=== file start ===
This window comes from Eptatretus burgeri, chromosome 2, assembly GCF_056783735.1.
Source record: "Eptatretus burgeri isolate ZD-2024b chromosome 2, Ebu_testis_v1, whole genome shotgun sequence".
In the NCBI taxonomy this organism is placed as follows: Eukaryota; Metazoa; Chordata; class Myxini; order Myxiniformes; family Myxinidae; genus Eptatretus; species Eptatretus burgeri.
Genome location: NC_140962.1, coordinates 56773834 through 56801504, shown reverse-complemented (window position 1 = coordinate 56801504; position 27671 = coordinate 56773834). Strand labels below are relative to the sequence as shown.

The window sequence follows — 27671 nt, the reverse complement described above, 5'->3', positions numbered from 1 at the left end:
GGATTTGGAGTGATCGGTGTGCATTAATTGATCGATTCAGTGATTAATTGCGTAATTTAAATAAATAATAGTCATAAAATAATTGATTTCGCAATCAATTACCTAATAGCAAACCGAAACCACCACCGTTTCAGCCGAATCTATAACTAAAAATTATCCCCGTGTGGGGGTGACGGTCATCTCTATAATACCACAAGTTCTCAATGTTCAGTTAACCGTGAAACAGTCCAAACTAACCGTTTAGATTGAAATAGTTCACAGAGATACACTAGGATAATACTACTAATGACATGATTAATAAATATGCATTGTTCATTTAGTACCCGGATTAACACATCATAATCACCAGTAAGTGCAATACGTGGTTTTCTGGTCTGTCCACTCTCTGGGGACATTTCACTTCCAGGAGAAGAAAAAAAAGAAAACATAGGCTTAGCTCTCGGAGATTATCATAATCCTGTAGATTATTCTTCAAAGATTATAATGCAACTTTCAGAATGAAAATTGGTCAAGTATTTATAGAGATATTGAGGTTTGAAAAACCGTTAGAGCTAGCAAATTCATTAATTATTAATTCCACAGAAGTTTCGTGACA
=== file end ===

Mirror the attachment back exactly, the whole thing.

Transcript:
This window comes from Eptatretus burgeri, chromosome 2, assembly GCF_056783735.1.
Source record: "Eptatretus burgeri isolate ZD-2024b chromosome 2, Ebu_testis_v1, whole genome shotgun sequence".
In the NCBI taxonomy this organism is placed as follows: Eukaryota; Metazoa; Chordata; class Myxini; order Myxiniformes; family Myxinidae; genus Eptatretus; species Eptatretus burgeri.
Genome location: NC_140962.1, coordinates 56773834 through 56801504, shown reverse-complemented (window position 1 = coordinate 56801504; position 27671 = coordinate 56773834). Strand labels below are relative to the sequence as shown.

The window sequence follows — 27671 nt, the reverse complement described above, 5'->3', positions numbered from 1 at the left end:
GGATTTGGAGTGATCGGTGTGCATTAATTGATCGATTCAGTGATTAATTGCGTAATTTAAATAAATAATAGTCATAAAATAATTGATTTCGCAATCAATTACCTAATAGCAAACCGAAACCACCACCGTTTCAGCCGAATCTATAACTAAAAATTATCCCCGTGTGGGGGTGACGGTCATCTCTATAATACCACAAGTTCTCAATGTTCAGTTAACCGTGAAACAGTCCAAACTAACCGTTTAGATTGAAATAGTTCACAGAGATACACTAGGATAATACTACTAATGACATGATTAATAAATATGCATTGTTCATTTAGTACCCGGATTAACACATCATAATCACCAGTAAGTGCAATACGTGGTTTTCTGGTCTGTCCACTCTCTGGGGACATTTCACTTCCAGGAGAAGAAAAAAAAGAAAACATAGGCTTAGCTCTCGGAGATTATCATAATCCTGTAGATTATTCTTCAAAGATTATAATGCAACTTTCAGAATGAAAATTGGTCAAGTATTTATAGAGATATTGAGGTTTGAAAAACCGTTAGAGCTAGCAAATTCATTAATTATTAATTCCACAGAAGTTTCGTGACA